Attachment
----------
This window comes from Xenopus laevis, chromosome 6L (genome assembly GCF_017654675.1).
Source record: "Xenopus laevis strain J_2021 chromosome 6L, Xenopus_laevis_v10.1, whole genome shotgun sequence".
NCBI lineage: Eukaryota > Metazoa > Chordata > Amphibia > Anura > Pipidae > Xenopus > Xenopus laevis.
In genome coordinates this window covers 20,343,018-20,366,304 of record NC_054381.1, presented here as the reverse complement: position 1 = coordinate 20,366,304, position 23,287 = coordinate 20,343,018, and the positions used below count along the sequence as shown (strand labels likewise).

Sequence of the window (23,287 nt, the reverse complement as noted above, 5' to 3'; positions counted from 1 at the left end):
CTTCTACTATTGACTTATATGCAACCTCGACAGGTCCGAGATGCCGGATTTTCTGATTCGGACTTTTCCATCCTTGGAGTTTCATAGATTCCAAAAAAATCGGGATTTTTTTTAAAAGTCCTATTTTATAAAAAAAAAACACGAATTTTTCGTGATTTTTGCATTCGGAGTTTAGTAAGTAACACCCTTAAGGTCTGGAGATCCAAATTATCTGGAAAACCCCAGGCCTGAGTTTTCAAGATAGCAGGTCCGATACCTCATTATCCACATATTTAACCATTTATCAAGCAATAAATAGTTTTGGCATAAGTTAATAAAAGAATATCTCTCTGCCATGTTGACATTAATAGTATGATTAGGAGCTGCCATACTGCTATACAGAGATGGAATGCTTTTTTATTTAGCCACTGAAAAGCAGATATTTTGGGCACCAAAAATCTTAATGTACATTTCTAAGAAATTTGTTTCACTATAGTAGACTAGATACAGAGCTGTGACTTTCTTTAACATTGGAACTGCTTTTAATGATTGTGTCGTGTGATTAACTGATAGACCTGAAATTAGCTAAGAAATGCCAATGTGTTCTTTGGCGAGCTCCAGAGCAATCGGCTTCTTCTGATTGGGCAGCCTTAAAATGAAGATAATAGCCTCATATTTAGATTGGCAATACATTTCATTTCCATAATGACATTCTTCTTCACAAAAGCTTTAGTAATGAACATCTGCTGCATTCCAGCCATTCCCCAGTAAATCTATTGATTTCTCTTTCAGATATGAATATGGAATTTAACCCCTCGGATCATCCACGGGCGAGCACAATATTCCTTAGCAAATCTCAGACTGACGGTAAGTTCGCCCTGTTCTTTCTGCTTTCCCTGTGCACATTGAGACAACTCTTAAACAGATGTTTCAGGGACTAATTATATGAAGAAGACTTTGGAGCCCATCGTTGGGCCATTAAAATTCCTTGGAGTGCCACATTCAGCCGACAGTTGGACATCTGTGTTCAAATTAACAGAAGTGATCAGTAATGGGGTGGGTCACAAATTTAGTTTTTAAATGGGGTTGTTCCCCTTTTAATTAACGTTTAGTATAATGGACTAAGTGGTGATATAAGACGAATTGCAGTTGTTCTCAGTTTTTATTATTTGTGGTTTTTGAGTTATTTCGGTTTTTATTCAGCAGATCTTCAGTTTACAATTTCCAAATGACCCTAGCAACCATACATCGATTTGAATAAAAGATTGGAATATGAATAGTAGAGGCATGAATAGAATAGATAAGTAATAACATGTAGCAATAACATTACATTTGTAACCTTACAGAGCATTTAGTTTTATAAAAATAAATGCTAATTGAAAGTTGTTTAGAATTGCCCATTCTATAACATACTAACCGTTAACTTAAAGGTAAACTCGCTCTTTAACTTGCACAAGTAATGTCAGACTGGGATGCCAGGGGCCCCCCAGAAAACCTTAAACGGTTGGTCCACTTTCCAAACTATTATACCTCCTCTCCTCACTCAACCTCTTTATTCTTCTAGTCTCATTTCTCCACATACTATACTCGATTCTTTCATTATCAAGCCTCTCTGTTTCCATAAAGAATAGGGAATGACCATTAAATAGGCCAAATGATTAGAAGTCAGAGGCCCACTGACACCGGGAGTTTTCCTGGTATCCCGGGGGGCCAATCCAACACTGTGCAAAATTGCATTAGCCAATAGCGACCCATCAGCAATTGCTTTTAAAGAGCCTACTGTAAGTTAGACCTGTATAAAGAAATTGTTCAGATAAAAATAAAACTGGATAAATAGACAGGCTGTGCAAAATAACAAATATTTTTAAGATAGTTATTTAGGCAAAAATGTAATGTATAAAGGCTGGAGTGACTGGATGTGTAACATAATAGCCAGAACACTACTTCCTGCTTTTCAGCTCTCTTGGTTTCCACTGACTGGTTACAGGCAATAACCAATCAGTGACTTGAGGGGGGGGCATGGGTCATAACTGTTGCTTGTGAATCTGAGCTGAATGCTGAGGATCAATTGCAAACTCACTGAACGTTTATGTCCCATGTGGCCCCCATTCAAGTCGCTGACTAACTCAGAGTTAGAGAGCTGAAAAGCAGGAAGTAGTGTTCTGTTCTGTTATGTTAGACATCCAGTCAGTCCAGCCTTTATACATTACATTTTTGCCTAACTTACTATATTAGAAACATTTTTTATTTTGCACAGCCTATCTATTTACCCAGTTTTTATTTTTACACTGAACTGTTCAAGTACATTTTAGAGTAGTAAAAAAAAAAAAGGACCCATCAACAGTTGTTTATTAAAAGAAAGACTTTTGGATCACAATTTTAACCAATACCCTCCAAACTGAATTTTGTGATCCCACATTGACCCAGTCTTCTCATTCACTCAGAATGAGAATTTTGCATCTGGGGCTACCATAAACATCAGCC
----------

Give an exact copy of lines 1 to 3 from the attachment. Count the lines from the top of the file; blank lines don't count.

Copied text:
This window comes from Xenopus laevis, chromosome 6L (genome assembly GCF_017654675.1).
Source record: "Xenopus laevis strain J_2021 chromosome 6L, Xenopus_laevis_v10.1, whole genome shotgun sequence".
NCBI lineage: Eukaryota > Metazoa > Chordata > Amphibia > Anura > Pipidae > Xenopus > Xenopus laevis.